The other big challenge that I see is around licensing and regulation. If you take the US for example, the Affordable Care Act continues to present challenges for all providers of expatriate health insurance plans. In other markets we see similar challenges, with expats finding themselves having to purchase mandatory local health insurance plans, even though these plans do not always provide the comprehensive global cover that globally mobile individuals require. As a global leader in this market, we will continue to leverage Cigna’s extensive global footprint and capabilities to find compliant solutions that meet the needs of these customers. 

For those global brokers, agents, intermediaries and IFAs who aren't currently offering iPMI, what is the Cigna message to them?

First of all, I would tell these partners that the IPMI market will continue to grow, as more and more people see the need to purchase comprehensive medical insurance.

We also see a big increase in the number of globally mobile individuals which further reinforces this trend. This presents a big opportunity for brokers and other distributors, and Cigna is very willing to partner with you to get you set up to offer these plans in addition to your current product range. We have invested heavily in state-of-the-art technology solutions, and we can now offer brokers a very easy-to-use Broker Quote Tool for generating quotes on behalf of clients, or a complete online affiliate solution whereby customers can hit the broker's site, get quotes themselves and proceed to buy online. The broker can get involved by calling out on these leads, or alternatively a lot of brokers are seeing success with this by allowing Cigna to follow-up and convert the leads on their behalf. You should really view us as an addition to your own sales team!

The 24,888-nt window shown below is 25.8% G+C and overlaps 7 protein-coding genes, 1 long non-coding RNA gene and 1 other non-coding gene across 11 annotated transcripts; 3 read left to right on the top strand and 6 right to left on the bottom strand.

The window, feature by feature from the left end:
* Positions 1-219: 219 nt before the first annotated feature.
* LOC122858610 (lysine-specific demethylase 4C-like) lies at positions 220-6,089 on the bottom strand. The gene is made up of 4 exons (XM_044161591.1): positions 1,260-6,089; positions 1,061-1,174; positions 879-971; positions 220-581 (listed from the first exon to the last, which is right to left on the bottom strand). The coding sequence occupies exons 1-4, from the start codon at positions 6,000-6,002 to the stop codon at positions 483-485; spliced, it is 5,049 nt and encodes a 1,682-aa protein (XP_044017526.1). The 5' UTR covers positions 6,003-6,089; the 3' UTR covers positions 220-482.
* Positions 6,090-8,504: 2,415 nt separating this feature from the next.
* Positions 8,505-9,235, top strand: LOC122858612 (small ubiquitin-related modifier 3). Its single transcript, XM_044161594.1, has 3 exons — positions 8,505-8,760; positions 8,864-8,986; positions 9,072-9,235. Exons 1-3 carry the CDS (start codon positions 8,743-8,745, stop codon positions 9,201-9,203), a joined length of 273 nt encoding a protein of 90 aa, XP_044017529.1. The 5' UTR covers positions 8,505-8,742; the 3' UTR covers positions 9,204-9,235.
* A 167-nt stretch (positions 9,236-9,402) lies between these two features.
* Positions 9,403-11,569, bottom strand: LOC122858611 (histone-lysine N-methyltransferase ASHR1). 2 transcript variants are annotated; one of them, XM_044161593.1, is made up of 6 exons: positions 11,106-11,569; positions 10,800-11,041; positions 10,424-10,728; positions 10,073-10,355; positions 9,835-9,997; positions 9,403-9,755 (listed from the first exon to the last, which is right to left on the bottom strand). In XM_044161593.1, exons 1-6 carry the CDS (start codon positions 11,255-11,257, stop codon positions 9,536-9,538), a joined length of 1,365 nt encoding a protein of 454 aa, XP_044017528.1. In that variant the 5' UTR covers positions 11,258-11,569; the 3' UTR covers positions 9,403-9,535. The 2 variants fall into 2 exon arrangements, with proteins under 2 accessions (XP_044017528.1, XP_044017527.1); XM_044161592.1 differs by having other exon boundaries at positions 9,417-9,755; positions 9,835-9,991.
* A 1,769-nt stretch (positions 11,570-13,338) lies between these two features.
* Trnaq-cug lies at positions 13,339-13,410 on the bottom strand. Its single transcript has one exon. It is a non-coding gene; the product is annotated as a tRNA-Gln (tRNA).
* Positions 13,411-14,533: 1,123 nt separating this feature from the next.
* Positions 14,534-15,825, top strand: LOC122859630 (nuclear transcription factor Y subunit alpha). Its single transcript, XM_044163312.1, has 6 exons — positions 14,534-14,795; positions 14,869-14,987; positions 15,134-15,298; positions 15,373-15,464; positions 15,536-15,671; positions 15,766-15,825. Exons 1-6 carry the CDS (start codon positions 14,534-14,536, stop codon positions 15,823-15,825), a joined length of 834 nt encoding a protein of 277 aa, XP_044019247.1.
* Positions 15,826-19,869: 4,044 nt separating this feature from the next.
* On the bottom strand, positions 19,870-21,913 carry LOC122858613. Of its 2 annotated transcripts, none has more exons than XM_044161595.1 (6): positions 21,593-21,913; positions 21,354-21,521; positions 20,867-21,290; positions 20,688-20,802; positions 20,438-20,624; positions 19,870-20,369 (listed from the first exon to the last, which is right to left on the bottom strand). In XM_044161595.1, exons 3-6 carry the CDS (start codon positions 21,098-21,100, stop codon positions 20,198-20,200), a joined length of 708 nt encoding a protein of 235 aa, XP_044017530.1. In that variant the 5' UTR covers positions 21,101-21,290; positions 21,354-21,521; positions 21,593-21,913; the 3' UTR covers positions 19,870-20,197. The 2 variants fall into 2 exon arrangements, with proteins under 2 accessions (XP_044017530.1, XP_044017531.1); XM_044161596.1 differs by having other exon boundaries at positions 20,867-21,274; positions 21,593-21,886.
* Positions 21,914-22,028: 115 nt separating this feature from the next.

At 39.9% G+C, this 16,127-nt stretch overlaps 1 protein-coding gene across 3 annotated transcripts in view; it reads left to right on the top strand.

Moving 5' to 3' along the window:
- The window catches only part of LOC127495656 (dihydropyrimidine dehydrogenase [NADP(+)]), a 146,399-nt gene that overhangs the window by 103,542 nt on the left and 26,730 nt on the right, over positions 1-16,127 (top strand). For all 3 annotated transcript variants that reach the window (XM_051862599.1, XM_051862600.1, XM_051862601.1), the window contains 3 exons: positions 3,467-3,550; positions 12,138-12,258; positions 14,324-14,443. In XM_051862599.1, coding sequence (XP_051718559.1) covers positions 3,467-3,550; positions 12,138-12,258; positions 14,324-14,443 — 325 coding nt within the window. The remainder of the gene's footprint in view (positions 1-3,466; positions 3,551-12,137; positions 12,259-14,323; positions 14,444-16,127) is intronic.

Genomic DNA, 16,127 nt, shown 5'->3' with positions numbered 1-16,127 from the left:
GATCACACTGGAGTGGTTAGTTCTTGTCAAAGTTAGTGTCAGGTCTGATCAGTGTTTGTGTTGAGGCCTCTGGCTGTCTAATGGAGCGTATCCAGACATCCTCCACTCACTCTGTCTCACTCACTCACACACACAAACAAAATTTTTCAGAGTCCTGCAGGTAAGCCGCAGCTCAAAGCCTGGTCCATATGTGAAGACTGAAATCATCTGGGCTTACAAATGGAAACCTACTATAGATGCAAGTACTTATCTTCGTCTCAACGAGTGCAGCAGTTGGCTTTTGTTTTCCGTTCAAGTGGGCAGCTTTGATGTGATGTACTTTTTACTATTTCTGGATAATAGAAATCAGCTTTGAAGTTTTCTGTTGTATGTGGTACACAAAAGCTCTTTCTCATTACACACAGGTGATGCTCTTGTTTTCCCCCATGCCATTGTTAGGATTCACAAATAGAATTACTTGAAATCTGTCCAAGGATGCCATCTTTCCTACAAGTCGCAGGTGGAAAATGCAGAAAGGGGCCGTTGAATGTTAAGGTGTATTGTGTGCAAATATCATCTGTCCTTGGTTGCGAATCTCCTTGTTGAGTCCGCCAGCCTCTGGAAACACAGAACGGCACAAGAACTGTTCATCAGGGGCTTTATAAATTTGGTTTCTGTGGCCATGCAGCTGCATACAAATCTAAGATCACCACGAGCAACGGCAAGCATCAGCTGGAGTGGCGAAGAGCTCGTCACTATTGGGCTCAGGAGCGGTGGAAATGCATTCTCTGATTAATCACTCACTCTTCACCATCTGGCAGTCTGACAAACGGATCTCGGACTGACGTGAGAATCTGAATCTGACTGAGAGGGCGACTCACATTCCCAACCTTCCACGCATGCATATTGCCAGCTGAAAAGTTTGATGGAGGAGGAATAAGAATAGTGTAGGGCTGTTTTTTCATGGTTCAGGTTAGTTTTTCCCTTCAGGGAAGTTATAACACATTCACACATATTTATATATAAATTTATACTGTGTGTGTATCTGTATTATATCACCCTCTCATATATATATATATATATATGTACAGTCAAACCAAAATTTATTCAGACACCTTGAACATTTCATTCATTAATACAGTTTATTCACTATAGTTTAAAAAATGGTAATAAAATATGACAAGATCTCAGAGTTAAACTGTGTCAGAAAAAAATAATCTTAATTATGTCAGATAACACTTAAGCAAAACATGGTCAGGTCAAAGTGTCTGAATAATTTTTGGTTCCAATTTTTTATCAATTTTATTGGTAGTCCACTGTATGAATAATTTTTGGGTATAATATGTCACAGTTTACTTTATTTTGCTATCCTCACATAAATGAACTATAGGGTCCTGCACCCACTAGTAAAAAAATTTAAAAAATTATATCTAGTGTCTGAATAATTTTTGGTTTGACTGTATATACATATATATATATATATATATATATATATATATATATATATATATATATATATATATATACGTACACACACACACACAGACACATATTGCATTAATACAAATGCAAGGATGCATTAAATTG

Can you tell us more about AppLink?

AppLink is a tool we launched last year to help support a growing band of brokers who prefer to trade online. We essentially provide a unique tracking URL which the broker can place on their site, drive traffic towards it, and allow their customers to get an instant price online for expatriate cover. We then send an automatic email to the broker every 24 hours to advise when there are new leads, and the broker has the option of whether to follow-up on these themselves, or ask Cigna to do it on their behalf. It’s a really simple way of driving more international health insurance leads and finding different ways to support customers based on the ways people like to interact with their broker these days.

January 2014 and Cigna announces the launch of local language sales and service capabilities for expatriate individual health insurance products. How has the roll-out progressed and what challenges have you had to overcome?

Since 2014, we’ve expanded our language capabilities from English to include full French, German, Spanish and Dutch sales and service. This includes every touch point through which we interact with our customers , and means we have native speakers on hand to pick-up any customer service or claims enquiry.